I made the decision to switch platforms after trying WiFi solutions based on the CC3000 chipset tied to the Arduino UNO and being very disappointed by their reliability. I noticed that the Arduino development environment had started to support the ESP8266 chipset and initial reports seemed to indicate they ran for long periods of time without issues.
With more and more 3.3 Volts parts being made available on breakout boards, it also seemed like the right time to make the shift to a 3.3V microcontroller.
Fortunately I have side-stepped any issues with drivers for the on-board serial to USB chips by using Linux as a development environment. Unfortunately I can't offer any suggestions for other operating systems such as Windows or Mac OS/X.
My first project was a temperature and humidity sensor using the DHT11 sensor. Using the WiFi connection, through my home router, the sensor information was sent out to ThingSpeak every 10 minutes. After sending the MCU was put into deep sleep mode until another ten minutes had passed, at which point the MCU was reset and the cycle started again. The code I used for this is available for download here: thingspeak_data-logger.ino (Arduino 1.6.7)
Since I ultimately wanted to run the sensor from a rechargeable battery I needed to be able to read the voltage being supplied to the ESP8266. This function is built into the ESP8266 but it took some time to figure out the right incantation to get it to work. For the record this is documented below:
In the initial header of your project you need to specify "ADC_MODE(ADC_VCC);" to enable analog 0 (A0) to read VCC.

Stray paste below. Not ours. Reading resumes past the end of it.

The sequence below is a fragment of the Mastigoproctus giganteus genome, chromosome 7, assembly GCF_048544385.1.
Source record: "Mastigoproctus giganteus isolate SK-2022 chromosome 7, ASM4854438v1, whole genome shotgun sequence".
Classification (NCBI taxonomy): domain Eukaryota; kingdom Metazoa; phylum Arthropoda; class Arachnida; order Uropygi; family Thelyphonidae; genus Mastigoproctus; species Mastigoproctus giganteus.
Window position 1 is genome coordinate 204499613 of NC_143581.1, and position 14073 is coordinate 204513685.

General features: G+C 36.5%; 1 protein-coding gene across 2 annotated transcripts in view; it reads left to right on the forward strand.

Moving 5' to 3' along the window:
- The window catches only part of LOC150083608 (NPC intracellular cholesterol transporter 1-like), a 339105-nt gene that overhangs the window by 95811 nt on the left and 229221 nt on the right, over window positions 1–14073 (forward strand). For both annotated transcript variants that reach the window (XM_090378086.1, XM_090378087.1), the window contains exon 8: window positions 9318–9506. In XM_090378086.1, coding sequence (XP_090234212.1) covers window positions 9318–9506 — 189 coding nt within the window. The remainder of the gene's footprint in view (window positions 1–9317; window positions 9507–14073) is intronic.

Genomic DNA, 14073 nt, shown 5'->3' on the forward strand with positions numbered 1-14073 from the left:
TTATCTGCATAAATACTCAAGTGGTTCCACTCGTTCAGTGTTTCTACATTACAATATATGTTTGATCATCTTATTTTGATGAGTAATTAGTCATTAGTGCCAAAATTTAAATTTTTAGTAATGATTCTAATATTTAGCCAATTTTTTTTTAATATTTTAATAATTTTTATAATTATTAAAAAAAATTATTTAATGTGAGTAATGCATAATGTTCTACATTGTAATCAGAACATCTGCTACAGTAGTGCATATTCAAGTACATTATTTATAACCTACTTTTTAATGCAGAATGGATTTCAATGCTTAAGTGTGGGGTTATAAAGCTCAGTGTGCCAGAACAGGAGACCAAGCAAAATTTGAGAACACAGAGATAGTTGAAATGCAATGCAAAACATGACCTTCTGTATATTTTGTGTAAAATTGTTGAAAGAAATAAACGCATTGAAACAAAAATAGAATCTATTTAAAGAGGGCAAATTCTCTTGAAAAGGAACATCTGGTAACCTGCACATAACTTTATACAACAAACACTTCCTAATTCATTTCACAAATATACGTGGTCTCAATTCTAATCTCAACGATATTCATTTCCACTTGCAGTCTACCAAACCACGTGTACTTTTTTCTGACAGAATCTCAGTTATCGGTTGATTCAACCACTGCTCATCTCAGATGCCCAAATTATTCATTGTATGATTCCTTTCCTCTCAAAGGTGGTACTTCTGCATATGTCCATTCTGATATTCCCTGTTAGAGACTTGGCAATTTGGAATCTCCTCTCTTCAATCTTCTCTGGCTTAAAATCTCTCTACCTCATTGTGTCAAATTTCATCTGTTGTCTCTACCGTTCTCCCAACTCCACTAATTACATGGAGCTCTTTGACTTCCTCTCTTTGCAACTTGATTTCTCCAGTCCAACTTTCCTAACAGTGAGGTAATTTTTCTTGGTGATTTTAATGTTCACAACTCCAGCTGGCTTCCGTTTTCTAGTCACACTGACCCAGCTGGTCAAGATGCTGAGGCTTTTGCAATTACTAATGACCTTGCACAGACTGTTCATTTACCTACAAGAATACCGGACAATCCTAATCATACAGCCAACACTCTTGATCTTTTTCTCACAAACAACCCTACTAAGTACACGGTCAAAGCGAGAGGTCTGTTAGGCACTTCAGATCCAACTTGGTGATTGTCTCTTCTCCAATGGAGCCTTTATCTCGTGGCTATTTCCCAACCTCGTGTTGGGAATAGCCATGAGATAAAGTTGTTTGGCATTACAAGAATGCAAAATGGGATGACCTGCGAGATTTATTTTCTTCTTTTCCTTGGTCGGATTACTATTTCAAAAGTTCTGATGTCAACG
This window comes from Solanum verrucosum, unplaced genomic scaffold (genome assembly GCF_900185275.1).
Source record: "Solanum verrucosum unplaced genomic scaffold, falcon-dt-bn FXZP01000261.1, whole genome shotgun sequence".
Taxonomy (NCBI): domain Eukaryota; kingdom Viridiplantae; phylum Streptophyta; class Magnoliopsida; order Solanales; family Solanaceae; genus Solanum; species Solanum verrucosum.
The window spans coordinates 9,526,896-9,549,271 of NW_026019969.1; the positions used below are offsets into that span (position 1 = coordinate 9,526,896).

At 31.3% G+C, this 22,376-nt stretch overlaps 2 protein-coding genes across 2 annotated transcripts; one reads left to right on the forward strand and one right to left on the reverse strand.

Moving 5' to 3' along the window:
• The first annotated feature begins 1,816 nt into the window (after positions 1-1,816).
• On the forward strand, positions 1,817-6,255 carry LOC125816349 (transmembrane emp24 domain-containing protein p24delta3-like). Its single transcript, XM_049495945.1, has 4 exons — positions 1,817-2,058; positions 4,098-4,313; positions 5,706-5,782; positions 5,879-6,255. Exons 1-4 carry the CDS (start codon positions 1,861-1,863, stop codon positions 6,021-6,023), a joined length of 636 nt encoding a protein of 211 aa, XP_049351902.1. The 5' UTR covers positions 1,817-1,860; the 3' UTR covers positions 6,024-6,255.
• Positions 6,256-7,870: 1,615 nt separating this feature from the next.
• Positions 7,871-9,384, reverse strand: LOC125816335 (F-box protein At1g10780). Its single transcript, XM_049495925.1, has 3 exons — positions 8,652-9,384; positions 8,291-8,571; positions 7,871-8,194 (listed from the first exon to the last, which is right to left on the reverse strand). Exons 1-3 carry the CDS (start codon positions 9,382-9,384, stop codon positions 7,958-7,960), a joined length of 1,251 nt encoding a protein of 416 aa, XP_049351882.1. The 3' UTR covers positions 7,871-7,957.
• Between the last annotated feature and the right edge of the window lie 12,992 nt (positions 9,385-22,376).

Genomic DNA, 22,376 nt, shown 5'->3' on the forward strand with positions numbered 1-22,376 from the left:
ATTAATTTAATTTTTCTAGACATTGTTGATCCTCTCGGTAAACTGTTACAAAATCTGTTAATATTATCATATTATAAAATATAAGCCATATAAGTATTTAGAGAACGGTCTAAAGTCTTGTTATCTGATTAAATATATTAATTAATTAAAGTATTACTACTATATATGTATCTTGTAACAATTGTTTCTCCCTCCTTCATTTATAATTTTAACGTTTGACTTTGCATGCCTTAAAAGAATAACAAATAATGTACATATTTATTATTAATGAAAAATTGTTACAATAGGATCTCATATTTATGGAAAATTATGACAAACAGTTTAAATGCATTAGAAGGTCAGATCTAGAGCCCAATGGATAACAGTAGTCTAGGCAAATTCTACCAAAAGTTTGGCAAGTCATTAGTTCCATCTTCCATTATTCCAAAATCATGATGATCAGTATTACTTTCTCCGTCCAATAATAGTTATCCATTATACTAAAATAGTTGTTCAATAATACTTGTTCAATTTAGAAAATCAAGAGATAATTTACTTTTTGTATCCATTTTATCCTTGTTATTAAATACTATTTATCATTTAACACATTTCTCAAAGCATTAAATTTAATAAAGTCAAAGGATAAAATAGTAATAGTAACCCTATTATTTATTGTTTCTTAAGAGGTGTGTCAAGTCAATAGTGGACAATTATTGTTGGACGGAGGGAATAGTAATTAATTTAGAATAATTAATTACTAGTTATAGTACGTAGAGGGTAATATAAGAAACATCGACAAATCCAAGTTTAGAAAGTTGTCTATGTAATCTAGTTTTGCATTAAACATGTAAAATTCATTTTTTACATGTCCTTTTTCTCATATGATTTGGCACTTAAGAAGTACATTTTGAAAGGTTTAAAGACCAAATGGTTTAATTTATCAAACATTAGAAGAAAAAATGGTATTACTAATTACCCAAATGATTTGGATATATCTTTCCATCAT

Once that is complete, in the main body of the code, you can read VCC using "float vcc = ESP.getVcc();" to read the current VCC*1024. Dividing by 1024 should yield a figure representing VCC in volts.
Using the NodeMCU with deepsleep I was able to power the sensor from a USB power-pack for approximately 20 days before the powerpack shutdown to protect the Lithium-ion batteries.
Later, cruising around the online Chinese supplyhouse AliExpress, I discovered a smaller form factor version of the ESP8266 breakout board that had a healthy collection of shields containing most of the electronics I was interested in. The Wemos D1 Mini is about the size of a postage stamp but still contains all the support electronics including serial-to-USB and 5V to 3.3V regulator.
When using the WiFi sensor code on the Wemos D1 Mini I have been able to run for at 15 days on the same USB battery pack before it showed any sign of discharging (three out of four battery level lights lit) so I'm assuming that the D1 Mini draws much less power in deep sleep and is therefore a better choice for battery powered projects.
|Shield Name||Device Type||Pin Used||Pin Definition|
|DHT Shield||DHT11||Pin D4||Data Out|
|DHT ProShield||DHT22||Pin D4||Data Out|
|OLED Shield||OLED using SSD1306 driver||Pin D1, D2||SCL, SDA|
|1-Button Shield||Momentary push button||Pin D3||Button|
|Relay Shield V2||5VDC Relay||Pin D1||Relay Enable|
|Micro SD Shield||Micro SD adapter||Pin D5,D6,D7,D8||CLK,MISO,MOSI,CS|
|ProtoBoard Shield||Proto Area||All Pins||Proto Area|
|Dual Base for D1 mini||Stack D1, shields side-by-side||Pins are duplicated|